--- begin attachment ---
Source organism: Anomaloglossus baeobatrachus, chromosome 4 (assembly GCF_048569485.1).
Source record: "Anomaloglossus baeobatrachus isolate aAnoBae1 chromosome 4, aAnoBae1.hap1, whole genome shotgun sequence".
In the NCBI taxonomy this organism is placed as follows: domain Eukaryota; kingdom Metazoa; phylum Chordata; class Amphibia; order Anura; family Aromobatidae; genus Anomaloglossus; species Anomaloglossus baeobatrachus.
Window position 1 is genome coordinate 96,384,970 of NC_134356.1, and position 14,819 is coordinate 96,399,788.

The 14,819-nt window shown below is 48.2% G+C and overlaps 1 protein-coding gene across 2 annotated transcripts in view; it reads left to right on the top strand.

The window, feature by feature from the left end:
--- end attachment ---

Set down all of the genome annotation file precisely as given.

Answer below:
Source organism: Anomaloglossus baeobatrachus, chromosome 4 (assembly GCF_048569485.1).
Source record: "Anomaloglossus baeobatrachus isolate aAnoBae1 chromosome 4, aAnoBae1.hap1, whole genome shotgun sequence".
In the NCBI taxonomy this organism is placed as follows: domain Eukaryota; kingdom Metazoa; phylum Chordata; class Amphibia; order Anura; family Aromobatidae; genus Anomaloglossus; species Anomaloglossus baeobatrachus.
Window position 1 is genome coordinate 96,384,970 of NC_134356.1, and position 14,819 is coordinate 96,399,788.

The 14,819-nt window shown below is 48.2% G+C and overlaps 1 protein-coding gene across 2 annotated transcripts in view; it reads left to right on the top strand.

The window, feature by feature from the left end: